1814 Mayon Eruption

1814 Mayon Eruption
1814 Mayon Eruption | @nmbicol (Photo Source: Ortigas Foundation Library Image Bank Database (Creator: L. J. Lambert, undated) More details here: bit.ly/3DuchX7)

Today, February 1, we remember the 1814 Mayon eruption.

Did you know that the 1814 eruption of Mayon is a Plinian type of eruption, the most powerful of its kind?

A Plinian eruption involves the explosive release of enormous columns of volcanic debris and hot gases into the sky. Resembling a gigantic rocket blast, Plinian eruptions can send ash and volcanic gas upwards over 45 kilometers, penetrating the stratosphere. The resulting huge volume of ash and pumice can deposit over large areas. Fast-moving, deadly pyroclastic flows are also commonly associated with Plinian eruptions.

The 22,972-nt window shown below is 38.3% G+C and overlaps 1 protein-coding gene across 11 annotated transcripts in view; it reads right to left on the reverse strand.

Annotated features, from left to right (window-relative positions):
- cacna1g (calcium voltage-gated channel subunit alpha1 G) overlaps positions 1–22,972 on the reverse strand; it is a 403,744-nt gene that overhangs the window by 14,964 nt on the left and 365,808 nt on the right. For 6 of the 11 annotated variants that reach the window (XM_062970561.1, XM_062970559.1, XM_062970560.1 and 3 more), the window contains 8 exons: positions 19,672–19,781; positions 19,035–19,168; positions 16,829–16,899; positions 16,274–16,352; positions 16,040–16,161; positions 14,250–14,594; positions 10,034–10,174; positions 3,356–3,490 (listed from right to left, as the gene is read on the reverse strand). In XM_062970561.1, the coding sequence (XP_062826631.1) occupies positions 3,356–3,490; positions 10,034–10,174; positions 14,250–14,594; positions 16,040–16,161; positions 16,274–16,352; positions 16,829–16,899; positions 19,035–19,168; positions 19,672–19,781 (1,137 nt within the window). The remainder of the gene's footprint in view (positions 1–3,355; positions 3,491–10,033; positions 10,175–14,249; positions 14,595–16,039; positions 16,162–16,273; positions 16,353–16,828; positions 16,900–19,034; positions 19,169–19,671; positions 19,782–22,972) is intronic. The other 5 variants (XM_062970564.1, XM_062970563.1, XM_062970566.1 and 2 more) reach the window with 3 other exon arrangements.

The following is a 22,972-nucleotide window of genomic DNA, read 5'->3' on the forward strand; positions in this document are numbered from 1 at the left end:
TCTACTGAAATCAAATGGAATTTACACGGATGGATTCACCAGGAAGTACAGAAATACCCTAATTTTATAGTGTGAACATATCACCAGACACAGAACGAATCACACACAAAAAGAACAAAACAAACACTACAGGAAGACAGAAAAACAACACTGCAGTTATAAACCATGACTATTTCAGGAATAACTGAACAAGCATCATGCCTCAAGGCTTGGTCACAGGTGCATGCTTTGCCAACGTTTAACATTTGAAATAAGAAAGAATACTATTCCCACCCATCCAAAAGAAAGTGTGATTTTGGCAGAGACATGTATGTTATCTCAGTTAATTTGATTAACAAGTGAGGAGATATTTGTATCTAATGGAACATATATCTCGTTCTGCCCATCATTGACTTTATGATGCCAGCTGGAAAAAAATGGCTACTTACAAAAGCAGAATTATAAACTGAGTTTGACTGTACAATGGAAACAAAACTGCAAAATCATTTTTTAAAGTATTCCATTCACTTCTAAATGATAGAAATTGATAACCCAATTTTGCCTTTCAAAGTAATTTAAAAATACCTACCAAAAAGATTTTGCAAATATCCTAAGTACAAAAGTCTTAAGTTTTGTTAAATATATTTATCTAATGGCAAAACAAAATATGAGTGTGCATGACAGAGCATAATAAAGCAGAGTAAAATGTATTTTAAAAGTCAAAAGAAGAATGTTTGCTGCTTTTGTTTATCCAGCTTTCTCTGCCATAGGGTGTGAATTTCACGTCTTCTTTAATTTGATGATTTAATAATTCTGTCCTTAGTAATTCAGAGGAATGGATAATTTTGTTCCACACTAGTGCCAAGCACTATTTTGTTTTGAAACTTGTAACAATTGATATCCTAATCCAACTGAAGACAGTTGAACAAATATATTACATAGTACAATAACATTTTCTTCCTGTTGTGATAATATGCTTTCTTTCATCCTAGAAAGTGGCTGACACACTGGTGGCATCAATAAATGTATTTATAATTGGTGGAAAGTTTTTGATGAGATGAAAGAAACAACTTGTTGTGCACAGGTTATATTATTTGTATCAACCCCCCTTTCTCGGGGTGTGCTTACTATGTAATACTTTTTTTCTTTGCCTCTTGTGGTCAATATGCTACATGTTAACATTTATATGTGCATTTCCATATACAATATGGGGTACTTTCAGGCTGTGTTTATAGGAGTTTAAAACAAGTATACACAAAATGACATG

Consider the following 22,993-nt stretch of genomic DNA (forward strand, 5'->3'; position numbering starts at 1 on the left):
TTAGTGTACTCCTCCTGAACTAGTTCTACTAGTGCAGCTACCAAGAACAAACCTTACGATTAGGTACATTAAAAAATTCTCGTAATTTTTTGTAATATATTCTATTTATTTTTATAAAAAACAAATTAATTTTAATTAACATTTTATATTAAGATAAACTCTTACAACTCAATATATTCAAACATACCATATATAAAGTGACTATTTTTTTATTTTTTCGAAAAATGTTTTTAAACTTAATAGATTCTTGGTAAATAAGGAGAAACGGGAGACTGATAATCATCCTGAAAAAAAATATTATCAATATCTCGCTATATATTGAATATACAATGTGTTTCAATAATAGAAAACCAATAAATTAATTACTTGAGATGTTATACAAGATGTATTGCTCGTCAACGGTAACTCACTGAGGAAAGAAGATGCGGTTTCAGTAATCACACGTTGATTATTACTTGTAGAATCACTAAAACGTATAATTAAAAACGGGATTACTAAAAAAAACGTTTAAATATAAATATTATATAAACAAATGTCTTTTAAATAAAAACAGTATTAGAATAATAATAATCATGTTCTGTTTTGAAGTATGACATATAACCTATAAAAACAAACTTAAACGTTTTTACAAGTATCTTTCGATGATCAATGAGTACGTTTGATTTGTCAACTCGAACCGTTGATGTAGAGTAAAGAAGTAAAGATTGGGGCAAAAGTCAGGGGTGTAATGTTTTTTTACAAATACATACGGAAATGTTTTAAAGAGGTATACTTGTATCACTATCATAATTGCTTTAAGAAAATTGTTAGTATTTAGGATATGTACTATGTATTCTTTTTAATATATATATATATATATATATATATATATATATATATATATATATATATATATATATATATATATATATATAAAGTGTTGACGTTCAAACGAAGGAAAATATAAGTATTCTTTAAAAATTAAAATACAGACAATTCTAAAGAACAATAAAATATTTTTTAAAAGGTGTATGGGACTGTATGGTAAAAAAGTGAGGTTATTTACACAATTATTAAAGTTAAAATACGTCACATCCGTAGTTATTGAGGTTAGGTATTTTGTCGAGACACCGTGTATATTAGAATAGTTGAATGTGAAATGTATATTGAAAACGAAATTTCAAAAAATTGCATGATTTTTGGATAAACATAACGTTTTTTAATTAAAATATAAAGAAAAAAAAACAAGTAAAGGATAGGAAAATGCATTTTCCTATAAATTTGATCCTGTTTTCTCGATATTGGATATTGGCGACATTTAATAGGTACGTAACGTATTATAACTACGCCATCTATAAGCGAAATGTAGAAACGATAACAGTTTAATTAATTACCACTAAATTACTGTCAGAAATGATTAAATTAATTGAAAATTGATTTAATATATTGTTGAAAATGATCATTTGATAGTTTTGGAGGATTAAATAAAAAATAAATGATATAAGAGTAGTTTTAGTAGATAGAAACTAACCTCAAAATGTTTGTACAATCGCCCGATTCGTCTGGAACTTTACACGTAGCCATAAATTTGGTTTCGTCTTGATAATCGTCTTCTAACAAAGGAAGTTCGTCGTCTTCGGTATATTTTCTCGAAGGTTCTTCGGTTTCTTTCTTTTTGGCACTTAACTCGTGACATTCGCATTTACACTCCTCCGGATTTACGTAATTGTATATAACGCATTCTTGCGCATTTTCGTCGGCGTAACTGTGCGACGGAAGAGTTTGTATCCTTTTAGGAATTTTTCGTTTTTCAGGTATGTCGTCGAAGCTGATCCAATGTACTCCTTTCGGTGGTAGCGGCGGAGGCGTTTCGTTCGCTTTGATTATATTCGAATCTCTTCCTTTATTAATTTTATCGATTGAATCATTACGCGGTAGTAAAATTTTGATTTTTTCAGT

Two hundred nine years ago, Mayon’s most destructive eruption on February 1, 1814, killed more than 1,200 people and devastated several towns around it. Volcanic ash covered the whole town of Cagsawa, and what remains as a memory of this town is the bell tower of its church, a prominent landmark in the province of Albay in Bicol.

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